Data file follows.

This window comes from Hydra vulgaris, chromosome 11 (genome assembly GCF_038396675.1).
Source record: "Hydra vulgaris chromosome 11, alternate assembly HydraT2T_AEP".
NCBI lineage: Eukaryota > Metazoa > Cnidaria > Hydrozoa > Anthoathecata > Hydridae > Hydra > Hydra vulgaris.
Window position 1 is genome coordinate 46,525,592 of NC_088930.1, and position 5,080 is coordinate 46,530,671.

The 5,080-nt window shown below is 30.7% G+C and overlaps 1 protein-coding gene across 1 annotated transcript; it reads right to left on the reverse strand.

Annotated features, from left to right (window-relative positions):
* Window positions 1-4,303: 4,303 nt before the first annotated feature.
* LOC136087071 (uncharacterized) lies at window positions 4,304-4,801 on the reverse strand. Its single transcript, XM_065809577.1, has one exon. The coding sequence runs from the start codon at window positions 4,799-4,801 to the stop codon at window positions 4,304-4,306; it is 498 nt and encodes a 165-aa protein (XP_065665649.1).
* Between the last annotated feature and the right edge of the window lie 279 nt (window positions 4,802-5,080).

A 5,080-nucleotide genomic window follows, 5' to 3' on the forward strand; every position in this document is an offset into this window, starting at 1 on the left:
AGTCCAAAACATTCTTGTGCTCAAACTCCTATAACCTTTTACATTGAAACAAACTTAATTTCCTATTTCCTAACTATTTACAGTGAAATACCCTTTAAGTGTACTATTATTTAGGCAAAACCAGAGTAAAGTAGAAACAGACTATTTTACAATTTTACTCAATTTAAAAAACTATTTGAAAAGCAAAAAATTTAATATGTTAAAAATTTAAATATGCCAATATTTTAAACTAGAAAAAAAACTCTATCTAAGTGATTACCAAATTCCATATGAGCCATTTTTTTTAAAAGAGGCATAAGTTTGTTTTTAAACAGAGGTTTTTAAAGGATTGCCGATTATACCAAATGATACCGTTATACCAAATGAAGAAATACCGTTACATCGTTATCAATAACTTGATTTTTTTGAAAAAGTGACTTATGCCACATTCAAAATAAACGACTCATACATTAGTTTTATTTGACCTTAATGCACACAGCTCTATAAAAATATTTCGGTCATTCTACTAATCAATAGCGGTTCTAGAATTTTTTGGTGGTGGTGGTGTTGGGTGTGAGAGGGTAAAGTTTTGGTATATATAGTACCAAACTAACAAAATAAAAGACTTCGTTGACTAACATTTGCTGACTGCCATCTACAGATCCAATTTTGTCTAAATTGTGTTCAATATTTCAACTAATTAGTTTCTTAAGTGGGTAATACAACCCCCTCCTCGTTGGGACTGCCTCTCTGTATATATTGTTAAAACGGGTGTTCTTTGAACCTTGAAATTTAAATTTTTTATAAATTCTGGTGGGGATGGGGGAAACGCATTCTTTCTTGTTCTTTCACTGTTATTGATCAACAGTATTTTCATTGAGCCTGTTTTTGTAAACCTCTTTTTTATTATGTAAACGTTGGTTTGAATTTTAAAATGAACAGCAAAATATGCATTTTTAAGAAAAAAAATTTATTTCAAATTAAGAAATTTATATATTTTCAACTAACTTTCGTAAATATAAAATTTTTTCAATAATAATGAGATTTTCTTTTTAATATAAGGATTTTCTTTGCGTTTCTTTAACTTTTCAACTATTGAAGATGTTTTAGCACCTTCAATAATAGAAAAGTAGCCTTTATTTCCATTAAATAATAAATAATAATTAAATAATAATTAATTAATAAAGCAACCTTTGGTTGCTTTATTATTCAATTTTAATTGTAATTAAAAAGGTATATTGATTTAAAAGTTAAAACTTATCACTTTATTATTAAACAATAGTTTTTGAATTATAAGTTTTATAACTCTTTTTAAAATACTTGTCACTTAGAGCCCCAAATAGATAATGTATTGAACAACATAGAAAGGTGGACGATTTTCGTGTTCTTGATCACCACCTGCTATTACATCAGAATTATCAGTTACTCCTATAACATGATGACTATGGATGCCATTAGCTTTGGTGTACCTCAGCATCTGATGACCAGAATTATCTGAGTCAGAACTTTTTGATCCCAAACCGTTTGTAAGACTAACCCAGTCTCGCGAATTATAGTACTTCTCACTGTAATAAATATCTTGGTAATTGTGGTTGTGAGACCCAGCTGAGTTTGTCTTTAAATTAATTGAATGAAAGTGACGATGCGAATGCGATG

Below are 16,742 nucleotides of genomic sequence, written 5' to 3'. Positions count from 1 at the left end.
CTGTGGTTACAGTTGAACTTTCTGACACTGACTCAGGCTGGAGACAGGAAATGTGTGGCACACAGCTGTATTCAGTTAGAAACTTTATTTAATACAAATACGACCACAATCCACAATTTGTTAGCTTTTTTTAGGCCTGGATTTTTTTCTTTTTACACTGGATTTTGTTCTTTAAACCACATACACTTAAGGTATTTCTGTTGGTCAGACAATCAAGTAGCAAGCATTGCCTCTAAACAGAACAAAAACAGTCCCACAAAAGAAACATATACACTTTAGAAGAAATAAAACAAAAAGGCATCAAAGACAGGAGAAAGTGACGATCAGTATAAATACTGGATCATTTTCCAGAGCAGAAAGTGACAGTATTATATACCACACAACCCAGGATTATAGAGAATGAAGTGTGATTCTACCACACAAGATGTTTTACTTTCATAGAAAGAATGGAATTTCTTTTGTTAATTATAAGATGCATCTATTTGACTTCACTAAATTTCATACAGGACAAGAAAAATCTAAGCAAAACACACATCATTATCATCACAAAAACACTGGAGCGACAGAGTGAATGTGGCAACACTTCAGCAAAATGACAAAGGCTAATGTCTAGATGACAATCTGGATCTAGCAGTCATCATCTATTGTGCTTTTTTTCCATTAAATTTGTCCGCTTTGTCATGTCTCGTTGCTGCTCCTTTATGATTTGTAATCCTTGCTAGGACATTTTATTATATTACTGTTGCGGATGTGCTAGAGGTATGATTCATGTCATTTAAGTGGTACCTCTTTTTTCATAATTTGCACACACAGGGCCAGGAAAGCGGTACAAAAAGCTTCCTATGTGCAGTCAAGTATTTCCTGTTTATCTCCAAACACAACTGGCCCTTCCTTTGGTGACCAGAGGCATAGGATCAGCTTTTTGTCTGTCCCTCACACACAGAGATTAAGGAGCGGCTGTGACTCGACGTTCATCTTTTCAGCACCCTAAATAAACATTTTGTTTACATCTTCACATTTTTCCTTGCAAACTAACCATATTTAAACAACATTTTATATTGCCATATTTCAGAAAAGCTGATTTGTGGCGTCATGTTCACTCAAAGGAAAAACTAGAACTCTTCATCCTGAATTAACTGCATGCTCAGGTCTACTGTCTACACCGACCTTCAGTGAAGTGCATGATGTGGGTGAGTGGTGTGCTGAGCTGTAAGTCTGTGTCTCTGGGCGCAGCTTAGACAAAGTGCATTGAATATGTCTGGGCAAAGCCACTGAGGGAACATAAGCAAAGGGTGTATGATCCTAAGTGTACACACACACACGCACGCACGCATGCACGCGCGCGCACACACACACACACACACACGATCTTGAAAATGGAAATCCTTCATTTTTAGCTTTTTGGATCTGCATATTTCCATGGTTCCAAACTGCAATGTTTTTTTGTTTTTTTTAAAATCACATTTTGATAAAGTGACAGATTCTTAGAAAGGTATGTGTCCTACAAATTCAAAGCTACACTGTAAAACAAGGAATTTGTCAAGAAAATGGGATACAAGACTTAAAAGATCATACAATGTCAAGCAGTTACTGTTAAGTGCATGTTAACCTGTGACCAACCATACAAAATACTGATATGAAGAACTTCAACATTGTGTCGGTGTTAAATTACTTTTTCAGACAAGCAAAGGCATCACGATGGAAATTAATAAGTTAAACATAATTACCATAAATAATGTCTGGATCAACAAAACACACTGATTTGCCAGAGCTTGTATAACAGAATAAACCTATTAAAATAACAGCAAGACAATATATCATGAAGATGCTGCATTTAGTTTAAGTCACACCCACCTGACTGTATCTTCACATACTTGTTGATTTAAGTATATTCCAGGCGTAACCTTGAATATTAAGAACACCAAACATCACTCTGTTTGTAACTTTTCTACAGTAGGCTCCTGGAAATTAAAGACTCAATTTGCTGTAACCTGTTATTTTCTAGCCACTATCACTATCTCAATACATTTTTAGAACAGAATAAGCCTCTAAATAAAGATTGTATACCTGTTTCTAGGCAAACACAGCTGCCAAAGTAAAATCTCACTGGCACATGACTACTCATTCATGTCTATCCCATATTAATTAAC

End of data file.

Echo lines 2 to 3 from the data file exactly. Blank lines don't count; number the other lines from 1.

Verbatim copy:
Source record: "Hydra vulgaris chromosome 11, alternate assembly HydraT2T_AEP".
NCBI lineage: Eukaryota > Metazoa > Cnidaria > Hydrozoa > Anthoathecata > Hydridae > Hydra > Hydra vulgaris.